Wednesday, October 24, 2007

Filling the Gap

“I work in the gap between art and life,” Robert Rauschenberg once said when asked to describe his multivarious universe of art. Born October 22, 1925, Bob, as his friends call him, still creates new works of art today, still stretching himself beyond the boundaries of what is considered art, many of which he helped shape over the years. In Canyon (above, from 1959), Rauschenberg redefined painting and sculpture simultaneously by incorporating elements of both in his “combines”. A stuffed American bald eagle “flies” out of the picture frame, recreating the sense of life within the canyon itself. (This work actually presents problems when traveling due to American laws governing the transport of endangered species, such as the bald eagle, even when stuffed and transformed into art.) Bob Rauschenberg never met a rule he couldn’t break, all to wonderful, mind-expanding effect.

In Monogram (above, from 1955), Rauschenberg used a stuffed Angora goat he found in a second-hand shop and, after cleaning and combing its fur, placed a rubber tire around its middle, dashed paint here and there, and then mounted the beast upon a painted board. Monogram serves as Rauschenberg’s signature piece in many ways, the embodiment of how his mind works in combining the strangest of parts into a whole so much greater. Along with Jasper Johns, Rauschenberg reigned over the art world in the late 1950s. Calvin TomkinsOff the Wall: Robert Rauschenberg and the Art World of Our Time recounts the close and then estranged relationship between the two artists, who helped usher in the age of Pop Art among other movements of the 1960s.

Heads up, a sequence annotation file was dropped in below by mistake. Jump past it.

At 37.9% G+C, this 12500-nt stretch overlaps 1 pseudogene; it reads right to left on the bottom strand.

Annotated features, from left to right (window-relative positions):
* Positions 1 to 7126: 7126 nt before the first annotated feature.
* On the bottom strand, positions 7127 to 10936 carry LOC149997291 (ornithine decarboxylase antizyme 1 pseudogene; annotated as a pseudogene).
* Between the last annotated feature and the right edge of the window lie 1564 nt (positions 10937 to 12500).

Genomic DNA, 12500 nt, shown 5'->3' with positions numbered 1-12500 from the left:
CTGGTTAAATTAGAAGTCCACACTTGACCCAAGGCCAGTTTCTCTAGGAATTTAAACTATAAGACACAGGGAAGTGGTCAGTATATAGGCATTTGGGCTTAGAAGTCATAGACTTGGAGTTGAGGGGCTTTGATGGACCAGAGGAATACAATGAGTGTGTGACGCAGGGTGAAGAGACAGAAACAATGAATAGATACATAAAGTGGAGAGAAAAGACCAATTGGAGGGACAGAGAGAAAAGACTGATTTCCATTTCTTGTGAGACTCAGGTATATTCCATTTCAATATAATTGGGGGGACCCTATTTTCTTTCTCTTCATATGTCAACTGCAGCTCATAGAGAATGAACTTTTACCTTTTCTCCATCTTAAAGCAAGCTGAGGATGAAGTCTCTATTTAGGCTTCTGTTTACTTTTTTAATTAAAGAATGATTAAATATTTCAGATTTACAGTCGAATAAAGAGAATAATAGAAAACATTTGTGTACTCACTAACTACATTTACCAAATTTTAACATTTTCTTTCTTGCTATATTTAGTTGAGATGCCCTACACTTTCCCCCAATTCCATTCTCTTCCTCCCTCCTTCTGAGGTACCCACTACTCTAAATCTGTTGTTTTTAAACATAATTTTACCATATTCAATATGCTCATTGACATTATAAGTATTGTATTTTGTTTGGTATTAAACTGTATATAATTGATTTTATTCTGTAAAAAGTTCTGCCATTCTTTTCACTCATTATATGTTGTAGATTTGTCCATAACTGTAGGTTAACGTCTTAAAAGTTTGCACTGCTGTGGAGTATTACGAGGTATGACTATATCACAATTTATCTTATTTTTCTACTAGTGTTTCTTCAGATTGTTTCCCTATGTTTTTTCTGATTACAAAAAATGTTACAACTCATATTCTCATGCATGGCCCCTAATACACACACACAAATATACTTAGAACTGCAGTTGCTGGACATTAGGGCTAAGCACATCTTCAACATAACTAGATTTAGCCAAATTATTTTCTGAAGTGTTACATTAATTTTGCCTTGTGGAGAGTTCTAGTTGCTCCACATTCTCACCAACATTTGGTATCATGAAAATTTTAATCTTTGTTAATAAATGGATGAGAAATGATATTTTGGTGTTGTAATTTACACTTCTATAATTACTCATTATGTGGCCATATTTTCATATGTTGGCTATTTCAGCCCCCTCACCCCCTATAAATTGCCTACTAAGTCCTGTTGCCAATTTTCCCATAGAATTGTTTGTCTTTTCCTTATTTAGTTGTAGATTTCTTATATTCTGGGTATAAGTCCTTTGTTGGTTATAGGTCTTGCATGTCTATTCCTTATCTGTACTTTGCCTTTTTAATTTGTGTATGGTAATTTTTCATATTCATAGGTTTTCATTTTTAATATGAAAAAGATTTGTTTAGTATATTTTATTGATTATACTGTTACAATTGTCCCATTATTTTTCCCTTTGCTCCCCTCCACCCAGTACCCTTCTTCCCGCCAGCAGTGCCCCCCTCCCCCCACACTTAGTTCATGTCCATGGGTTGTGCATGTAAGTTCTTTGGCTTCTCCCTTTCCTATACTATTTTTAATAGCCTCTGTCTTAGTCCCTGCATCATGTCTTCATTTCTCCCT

Rauschenberg’s art exists oddly within and outside its time. His 1966 performance piece Open Score, now available on DVD (and which I reviewed here), seemed the perfect marriage of technology and art at the height of the race to the moon, yet failed to find a contemporary audience. Today, the haunting images of figures in the dark seen through infrared cameras seem like the ghosts of modern day tragedy. In 1964, Rauschenberg cut a cross-section of American culture by painting the recently martyred President John F. Kennedy, initiator of the space race and Camelot-laden symbol for all that was once golden and then ashen in American. The repeated image of Kennedy’s finger extended in emphasis and pounding the lectern simultaneously recalls the outraged humanist and the cold warrior, the two sides of the American cultural coin of the early 1960s as the respective evils of racism and Communism called for some response. Rauschenberg’s art retains the ability to speak to us regardless of time, icons steeped in a cultural moment that cut to the heart of all human interaction. Everything old in Raushenberg is new again for each generation that looks closely and recombines the elements of his combines for themselves.

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